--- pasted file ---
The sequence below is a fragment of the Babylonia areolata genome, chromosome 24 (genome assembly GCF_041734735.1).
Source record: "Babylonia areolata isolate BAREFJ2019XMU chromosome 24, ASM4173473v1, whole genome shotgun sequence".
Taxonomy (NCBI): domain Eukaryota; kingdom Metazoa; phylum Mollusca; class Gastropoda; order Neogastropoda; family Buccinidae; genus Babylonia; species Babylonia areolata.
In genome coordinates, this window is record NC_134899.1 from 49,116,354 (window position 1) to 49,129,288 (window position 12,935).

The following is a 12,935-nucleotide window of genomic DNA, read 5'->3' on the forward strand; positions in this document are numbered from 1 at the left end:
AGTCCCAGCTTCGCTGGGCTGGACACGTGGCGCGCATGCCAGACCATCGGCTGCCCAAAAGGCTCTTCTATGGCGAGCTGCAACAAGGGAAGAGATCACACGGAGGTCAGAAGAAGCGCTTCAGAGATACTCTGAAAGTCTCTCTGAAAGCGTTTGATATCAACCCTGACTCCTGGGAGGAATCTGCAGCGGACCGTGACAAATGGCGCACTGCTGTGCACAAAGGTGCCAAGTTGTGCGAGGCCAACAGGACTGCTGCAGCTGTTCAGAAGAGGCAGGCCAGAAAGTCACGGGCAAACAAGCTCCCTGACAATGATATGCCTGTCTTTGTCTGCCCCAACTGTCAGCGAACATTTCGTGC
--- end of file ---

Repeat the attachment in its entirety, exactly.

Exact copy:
The sequence below is a fragment of the Babylonia areolata genome, chromosome 24 (genome assembly GCF_041734735.1).
Source record: "Babylonia areolata isolate BAREFJ2019XMU chromosome 24, ASM4173473v1, whole genome shotgun sequence".
Taxonomy (NCBI): domain Eukaryota; kingdom Metazoa; phylum Mollusca; class Gastropoda; order Neogastropoda; family Buccinidae; genus Babylonia; species Babylonia areolata.
In genome coordinates, this window is record NC_134899.1 from 49,116,354 (window position 1) to 49,129,288 (window position 12,935).

The following is a 12,935-nucleotide window of genomic DNA, read 5'->3' on the forward strand; positions in this document are numbered from 1 at the left end:
AGTCCCAGCTTCGCTGGGCTGGACACGTGGCGCGCATGCCAGACCATCGGCTGCCCAAAAGGCTCTTCTATGGCGAGCTGCAACAAGGGAAGAGATCACACGGAGGTCAGAAGAAGCGCTTCAGAGATACTCTGAAAGTCTCTCTGAAAGCGTTTGATATCAACCCTGACTCCTGGGAGGAATCTGCAGCGGACCGTGACAAATGGCGCACTGCTGTGCACAAAGGTGCCAAGTTGTGCGAGGCCAACAGGACTGCTGCAGCTGTTCAGAAGAGGCAGGCCAGAAAGTCACGGGCAAACAAGCTCCCTGACAATGATATGCCTGTCTTTGTCTGCCCCAACTGTCAGCGAACATTTCGTGC